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Given the power and versatility of today’s hardware and software, it should come as no surprise that most artists by now work mostly or exclusively with digital media. Notable exceptions are Joschua Knüppe predominantly using acrylic and gouache, Emiliano Troco working exclusively with oil on canvas (his artwork is simply stunning and recalls Zdenek Burian), and Greer Stothers using Risograph printing. Others occasionally use analogue media such as pencil, acrylic, and watercolour. But do not let this preponderance of digital illustrations fool you: Mesozoic Art showcases a wonderful diversity of styles from photorealistic 3D renders (Joanna Kobierska) to impressionistic paintings (Brennan Stokkermans), and cartoonish depictions (Ravon Amos) to abstract art (Conway, also check out his self-published A History of Painting to see how far this envelope can be pushed). It looks as if the palaeoart scene has come into its own, liberally exploring what is possible with a digital pen or paintbrush. I have to commend White & Naish for the order in which the different styles are presented as the book flows nicely.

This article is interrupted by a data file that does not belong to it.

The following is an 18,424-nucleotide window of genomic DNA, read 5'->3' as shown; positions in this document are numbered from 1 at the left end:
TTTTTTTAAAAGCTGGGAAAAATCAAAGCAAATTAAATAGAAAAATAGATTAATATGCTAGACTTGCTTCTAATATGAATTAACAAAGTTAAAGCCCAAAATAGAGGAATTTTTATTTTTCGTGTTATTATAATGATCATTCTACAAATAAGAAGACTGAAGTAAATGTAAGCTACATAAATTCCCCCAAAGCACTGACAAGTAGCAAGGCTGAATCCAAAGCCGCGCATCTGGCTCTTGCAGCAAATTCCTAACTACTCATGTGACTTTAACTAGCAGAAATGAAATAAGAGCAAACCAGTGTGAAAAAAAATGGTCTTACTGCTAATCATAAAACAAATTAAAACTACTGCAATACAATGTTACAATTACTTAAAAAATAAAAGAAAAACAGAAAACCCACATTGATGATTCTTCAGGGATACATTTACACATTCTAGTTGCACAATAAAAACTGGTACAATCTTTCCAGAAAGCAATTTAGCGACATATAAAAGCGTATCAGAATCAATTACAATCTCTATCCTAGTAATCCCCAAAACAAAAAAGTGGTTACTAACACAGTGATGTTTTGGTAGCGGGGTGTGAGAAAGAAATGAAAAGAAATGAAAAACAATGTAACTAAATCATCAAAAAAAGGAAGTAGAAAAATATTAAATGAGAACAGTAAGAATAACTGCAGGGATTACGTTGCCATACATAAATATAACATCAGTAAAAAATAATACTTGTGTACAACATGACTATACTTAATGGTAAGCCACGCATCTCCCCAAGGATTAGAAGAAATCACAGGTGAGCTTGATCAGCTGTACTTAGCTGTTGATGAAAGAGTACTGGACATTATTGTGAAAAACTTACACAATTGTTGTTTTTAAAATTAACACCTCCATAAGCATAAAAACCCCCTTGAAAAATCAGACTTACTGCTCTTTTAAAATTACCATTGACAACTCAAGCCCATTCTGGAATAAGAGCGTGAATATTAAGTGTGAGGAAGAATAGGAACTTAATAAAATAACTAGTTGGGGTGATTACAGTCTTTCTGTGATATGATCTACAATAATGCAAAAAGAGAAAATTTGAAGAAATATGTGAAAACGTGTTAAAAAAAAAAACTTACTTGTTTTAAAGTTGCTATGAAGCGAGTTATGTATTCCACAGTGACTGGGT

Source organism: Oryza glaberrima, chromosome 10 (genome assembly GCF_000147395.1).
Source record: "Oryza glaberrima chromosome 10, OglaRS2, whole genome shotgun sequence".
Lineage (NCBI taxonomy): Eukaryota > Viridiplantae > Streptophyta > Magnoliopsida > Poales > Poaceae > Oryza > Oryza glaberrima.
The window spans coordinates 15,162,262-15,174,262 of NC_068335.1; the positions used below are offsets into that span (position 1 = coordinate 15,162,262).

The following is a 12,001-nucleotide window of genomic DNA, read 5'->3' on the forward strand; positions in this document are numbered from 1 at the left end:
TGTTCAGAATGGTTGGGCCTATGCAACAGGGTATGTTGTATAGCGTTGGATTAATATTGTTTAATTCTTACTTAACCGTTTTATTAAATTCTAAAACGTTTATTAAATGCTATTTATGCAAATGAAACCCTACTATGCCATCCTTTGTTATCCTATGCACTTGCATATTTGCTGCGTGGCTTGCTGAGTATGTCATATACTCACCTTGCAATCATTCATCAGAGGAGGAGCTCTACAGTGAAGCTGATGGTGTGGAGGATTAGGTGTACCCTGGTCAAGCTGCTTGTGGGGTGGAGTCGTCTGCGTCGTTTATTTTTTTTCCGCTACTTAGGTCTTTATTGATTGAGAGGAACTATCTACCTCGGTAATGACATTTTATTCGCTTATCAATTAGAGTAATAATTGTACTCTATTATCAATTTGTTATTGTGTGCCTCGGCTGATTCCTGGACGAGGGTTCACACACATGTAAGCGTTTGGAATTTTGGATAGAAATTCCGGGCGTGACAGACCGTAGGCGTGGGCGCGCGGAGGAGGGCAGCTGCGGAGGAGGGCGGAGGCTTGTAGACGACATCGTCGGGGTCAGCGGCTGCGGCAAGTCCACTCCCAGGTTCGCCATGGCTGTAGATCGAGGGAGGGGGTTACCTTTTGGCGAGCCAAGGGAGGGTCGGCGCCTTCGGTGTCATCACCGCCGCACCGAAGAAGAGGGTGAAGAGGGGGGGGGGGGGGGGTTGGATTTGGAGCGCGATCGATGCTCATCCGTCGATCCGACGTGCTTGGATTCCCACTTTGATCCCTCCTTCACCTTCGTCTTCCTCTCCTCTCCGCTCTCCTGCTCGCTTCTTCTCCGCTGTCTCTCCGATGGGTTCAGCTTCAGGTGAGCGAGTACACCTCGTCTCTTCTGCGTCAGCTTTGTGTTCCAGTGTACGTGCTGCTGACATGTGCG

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As artist Terryl Whitlach also highlights in her foreword, it is heartening to see that illustrators aim to depict extinct life not as monsters, but as living, breathing creatures adapted to their natural environment. Artists seem to have internalised the lessons and encouragement from, amongst others, Witton’s The Palaeoartist’s Handbook regarding soft-tissue anatomy and depicted behaviours. Gone are the days of shrink-wrapped dinosaurs; instead we get to see well-rounded creatures with muscles, bulges, lips, and plenty of feathers or other integumentary coverings. Particularly noteworthy in this context is Jed Taylor’s series of four Dromaeosaurid portraits. Gone, too, are the wide-mouthed carnivores chomping down on hapless herbivores. Only a few artists depict bloody predator-prey interactions, in keeping with the fact that animals are doing something else most of the time. Thus we get a sunbathing Therizinosaurus (Midiaou Diallo), a Scutellosaurus rolling in a muddy pool (Conway), and a very memorable closed-mouth vocalisation by T. rex (Witton) which would look fantastic in a frame.

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In their introduction, the editors admit that they have not been too strict in including artwork of animals from before or after the Mesozoic. As in the previous two portfolios, there are Eocene and Pleistocene mammals such as ground sloths, brontotheres, the hell pig Daeodon, and Onychonycteris, the oldest known bat. My impression is that there is an increasing interest in early mammals (e.g. Diallo’s cynodont Thrinaxodon and Lacerda’s dicynodont Inostrancevia) and in pseudosuchian archosaurs, showing the wonderful diversity of crocodile ancestors and relatives (e.g. Corbin Rainbolt’s Boverisuchus or Kobierska’s Stagonolepis).